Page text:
Laying a Course for St. George’s

As soon as we clear the Sisters, we’re able to lay a direct course for the northwest corner of Grenada, one that puts us off the wind and gives us a more comfortable, faster ride south. 
We slide rapidly past the western shores finding the island shrouded in a dense mix of clouds and rain. These showers somehow stay right over the island, and as we draw closer, the temperature gradually drops and winds increase just slightly. I believe we’re experiencing one of the island lows that van Sant talks about in the weather section of his book, “Passages South.” The wind clocks even more behind us as we continue south. The entire island is a dark lush green indicating that plenty of rain has fallen this year. We expect to find crops and fruits in abundance, and so we do.

 Four Miles West of the Sisters Lies Kick em Jenny Volcano
Four Miles West of the Sisters Lies Kick em Jenny Volcano

Buildings soon dot the hillsides, then become more closely clustered as we spy cruise ship docks in the distance.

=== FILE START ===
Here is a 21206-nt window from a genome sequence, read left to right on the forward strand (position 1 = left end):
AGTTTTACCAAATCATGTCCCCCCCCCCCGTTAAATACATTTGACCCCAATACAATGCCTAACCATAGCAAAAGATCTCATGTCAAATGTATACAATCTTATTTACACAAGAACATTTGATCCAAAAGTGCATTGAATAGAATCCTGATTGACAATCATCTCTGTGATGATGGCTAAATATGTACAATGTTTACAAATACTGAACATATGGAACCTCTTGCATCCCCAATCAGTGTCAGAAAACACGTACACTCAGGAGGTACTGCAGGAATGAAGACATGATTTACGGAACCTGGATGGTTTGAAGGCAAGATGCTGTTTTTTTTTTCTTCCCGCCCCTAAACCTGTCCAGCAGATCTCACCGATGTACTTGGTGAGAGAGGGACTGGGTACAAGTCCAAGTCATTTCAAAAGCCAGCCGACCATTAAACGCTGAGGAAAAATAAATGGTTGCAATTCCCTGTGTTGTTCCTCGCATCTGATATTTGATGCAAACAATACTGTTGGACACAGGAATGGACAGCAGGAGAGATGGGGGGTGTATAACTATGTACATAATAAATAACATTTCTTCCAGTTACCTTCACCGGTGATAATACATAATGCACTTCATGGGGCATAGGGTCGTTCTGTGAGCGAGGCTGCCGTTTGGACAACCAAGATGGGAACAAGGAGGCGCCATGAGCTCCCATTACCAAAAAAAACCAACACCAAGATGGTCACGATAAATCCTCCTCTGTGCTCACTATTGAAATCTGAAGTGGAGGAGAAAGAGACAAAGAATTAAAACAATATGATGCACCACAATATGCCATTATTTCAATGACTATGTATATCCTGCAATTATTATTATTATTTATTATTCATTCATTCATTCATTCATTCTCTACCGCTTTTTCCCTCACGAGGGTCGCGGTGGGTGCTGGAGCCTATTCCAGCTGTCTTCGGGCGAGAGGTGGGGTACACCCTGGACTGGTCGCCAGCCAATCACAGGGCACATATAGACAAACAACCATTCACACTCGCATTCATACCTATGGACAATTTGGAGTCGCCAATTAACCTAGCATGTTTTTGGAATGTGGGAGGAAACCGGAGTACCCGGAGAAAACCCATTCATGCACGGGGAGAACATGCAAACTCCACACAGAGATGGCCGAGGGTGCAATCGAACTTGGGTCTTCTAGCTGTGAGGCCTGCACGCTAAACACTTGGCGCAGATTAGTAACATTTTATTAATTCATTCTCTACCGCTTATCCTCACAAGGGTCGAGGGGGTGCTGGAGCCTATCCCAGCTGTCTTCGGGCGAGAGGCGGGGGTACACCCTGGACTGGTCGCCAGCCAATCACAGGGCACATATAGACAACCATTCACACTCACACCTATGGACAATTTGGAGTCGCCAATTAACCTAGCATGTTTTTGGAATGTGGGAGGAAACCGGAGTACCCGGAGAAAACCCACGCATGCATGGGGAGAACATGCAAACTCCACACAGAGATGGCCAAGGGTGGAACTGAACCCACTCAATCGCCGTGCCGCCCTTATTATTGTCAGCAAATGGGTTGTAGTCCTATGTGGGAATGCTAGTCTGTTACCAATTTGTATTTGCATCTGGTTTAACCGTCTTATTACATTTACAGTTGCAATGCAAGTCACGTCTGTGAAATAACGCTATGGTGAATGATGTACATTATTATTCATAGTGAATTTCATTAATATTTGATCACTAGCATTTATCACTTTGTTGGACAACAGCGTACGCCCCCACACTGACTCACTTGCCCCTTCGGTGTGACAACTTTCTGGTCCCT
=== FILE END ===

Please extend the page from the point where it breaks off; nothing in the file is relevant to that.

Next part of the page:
Grenada's Western Shore
Grenada’s Western Shore

We realize we’re approaching St. George’s and begin preparations for approaching the harbor. I release the offshore lashings on the anchor, raise the lazy jacks, ease the main and roll up the Genoa. Just as the harbor buoys come into sight we round up and drop the main into the cradle formed by our lazy jack system, one I built myself for less than $75. We’d read that there was plenty of anchoring space in the yacht harbor and thought that a few days here would be nice as plenty of services are readily available. It’s amazing how quickly cruising guides become outdated.
St George's Lagoon
St George’s Lagoon

As soon as we pulled into the lagoon, we realized there was no room to anchor anywhere. The two marinas had been expanded taking up every available square foot of the lagoon except for the fairway down the middle. A tiny bit of space at the very inner end of the lagoon was occupied by a few local boats moored bow and stern. Disappointed, yes; surprised – not really. 

Everything in the islands is changing too quickly, not the least of which is the security issue. Issues with security are never ending everywhere, not just in the islands, but as cruisers, we keep hoping for at least a somewhat improved system of dealing with problems when they arise. After all, people get frightened easily, and these islands depend on the boating industry. They can’t take a laissez faire attitude towards crime. 

But, let’s move on, outside the lagoon as night is drawing nigh, and we need a safe place to anchor.

Swing Down to the South Shore